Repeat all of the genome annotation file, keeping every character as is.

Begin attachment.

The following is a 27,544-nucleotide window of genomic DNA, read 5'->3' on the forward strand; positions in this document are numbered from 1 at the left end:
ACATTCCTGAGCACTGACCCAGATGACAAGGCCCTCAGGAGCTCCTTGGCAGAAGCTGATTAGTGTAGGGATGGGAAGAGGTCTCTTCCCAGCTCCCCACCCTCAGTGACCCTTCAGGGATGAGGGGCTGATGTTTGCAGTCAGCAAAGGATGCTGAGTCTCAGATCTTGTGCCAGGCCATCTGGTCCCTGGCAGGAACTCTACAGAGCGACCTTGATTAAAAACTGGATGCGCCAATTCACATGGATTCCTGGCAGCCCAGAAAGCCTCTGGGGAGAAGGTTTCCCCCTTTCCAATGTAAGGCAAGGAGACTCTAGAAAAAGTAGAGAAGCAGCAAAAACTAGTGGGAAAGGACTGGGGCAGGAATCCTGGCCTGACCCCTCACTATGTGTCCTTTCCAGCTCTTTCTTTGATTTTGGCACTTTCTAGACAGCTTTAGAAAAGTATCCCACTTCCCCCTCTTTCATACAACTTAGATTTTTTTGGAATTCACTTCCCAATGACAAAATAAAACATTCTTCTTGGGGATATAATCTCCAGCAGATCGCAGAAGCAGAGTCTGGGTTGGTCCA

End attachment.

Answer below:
The following is a 27,544-nucleotide window of genomic DNA, read 5'->3' on the forward strand; positions in this document are numbered from 1 at the left end:
ACATTCCTGAGCACTGACCCAGATGACAAGGCCCTCAGGAGCTCCTTGGCAGAAGCTGATTAGTGTAGGGATGGGAAGAGGTCTCTTCCCAGCTCCCCACCCTCAGTGACCCTTCAGGGATGAGGGGCTGATGTTTGCAGTCAGCAAAGGATGCTGAGTCTCAGATCTTGTGCCAGGCCATCTGGTCCCTGGCAGGAACTCTACAGAGCGACCTTGATTAAAAACTGGATGCGCCAATTCACATGGATTCCTGGCAGCCCAGAAAGCCTCTGGGGAGAAGGTTTCCCCCTTTCCAATGTAAGGCAAGGAGACTCTAGAAAAAGTAGAGAAGCAGCAAAAACTAGTGGGAAAGGACTGGGGCAGGAATCCTGGCCTGACCCCTCACTATGTGTCCTTTCCAGCTCTTTCTTTGATTTTGGCACTTTCTAGACAGCTTTAGAAAAGTATCCCACTTCCCCCTCTTTCATACAACTTAGATTTTTTTGGAATTCACTTCCCAATGACAAAATAAAACATTCTTCTTGGGGATATAATCTCCAGCAGATCGCAGAAGCAGAGTCTGGGTTGGTCCA